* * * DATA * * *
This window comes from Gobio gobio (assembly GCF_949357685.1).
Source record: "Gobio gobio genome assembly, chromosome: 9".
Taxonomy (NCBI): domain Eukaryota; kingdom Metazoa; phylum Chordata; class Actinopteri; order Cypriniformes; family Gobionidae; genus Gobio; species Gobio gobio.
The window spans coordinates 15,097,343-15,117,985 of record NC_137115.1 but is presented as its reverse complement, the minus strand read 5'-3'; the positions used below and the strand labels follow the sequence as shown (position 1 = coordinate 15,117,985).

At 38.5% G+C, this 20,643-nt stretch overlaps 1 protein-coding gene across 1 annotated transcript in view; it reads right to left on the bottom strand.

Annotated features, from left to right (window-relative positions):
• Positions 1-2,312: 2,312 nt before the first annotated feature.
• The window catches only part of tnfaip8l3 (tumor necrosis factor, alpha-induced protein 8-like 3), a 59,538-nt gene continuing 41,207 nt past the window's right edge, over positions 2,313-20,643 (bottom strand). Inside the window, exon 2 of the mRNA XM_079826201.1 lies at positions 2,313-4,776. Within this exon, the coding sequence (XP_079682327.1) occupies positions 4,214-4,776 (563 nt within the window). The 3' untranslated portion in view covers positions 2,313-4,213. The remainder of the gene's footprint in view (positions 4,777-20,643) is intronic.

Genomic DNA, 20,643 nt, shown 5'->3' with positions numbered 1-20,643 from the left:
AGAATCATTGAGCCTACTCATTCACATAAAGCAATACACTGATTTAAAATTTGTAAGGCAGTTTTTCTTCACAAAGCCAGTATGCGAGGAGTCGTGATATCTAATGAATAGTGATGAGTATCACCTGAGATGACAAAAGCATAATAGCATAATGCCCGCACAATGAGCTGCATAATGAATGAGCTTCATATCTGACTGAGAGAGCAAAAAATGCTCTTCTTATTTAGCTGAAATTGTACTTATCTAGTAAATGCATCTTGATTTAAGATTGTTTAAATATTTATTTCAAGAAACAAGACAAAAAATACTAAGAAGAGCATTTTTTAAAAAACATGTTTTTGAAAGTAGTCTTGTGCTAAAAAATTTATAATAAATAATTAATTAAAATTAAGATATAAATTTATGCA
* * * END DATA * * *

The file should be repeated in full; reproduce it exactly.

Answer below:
This window comes from Gobio gobio (assembly GCF_949357685.1).
Source record: "Gobio gobio genome assembly, chromosome: 9".
Taxonomy (NCBI): domain Eukaryota; kingdom Metazoa; phylum Chordata; class Actinopteri; order Cypriniformes; family Gobionidae; genus Gobio; species Gobio gobio.
The window spans coordinates 15,097,343-15,117,985 of record NC_137115.1 but is presented as its reverse complement, the minus strand read 5'-3'; the positions used below and the strand labels follow the sequence as shown (position 1 = coordinate 15,117,985).

At 38.5% G+C, this 20,643-nt stretch overlaps 1 protein-coding gene across 1 annotated transcript in view; it reads right to left on the bottom strand.

Annotated features, from left to right (window-relative positions):
• Positions 1-2,312: 2,312 nt before the first annotated feature.
• The window catches only part of tnfaip8l3 (tumor necrosis factor, alpha-induced protein 8-like 3), a 59,538-nt gene continuing 41,207 nt past the window's right edge, over positions 2,313-20,643 (bottom strand). Inside the window, exon 2 of the mRNA XM_079826201.1 lies at positions 2,313-4,776. Within this exon, the coding sequence (XP_079682327.1) occupies positions 4,214-4,776 (563 nt within the window). The 3' untranslated portion in view covers positions 2,313-4,213. The remainder of the gene's footprint in view (positions 4,777-20,643) is intronic.

Genomic DNA, 20,643 nt, shown 5'->3' with positions numbered 1-20,643 from the left:
AGAATCATTGAGCCTACTCATTCACATAAAGCAATACACTGATTTAAAATTTGTAAGGCAGTTTTTCTTCACAAAGCCAGTATGCGAGGAGTCGTGATATCTAATGAATAGTGATGAGTATCACCTGAGATGACAAAAGCATAATAGCATAATGCCCGCACAATGAGCTGCATAATGAATGAGCTTCATATCTGACTGAGAGAGCAAAAAATGCTCTTCTTATTTAGCTGAAATTGTACTTATCTAGTAAATGCATCTTGATTTAAGATTGTTTAAATATTTATTTCAAGAAACAAGACAAAAAATACTAAGAAGAGCATTTTTTAAAAAACATGTTTTTGAAAGTAGTCTTGTGCTAAAAAATTTATAATAAATAATTAATTAAAATTAAGATATAAATTTATGCA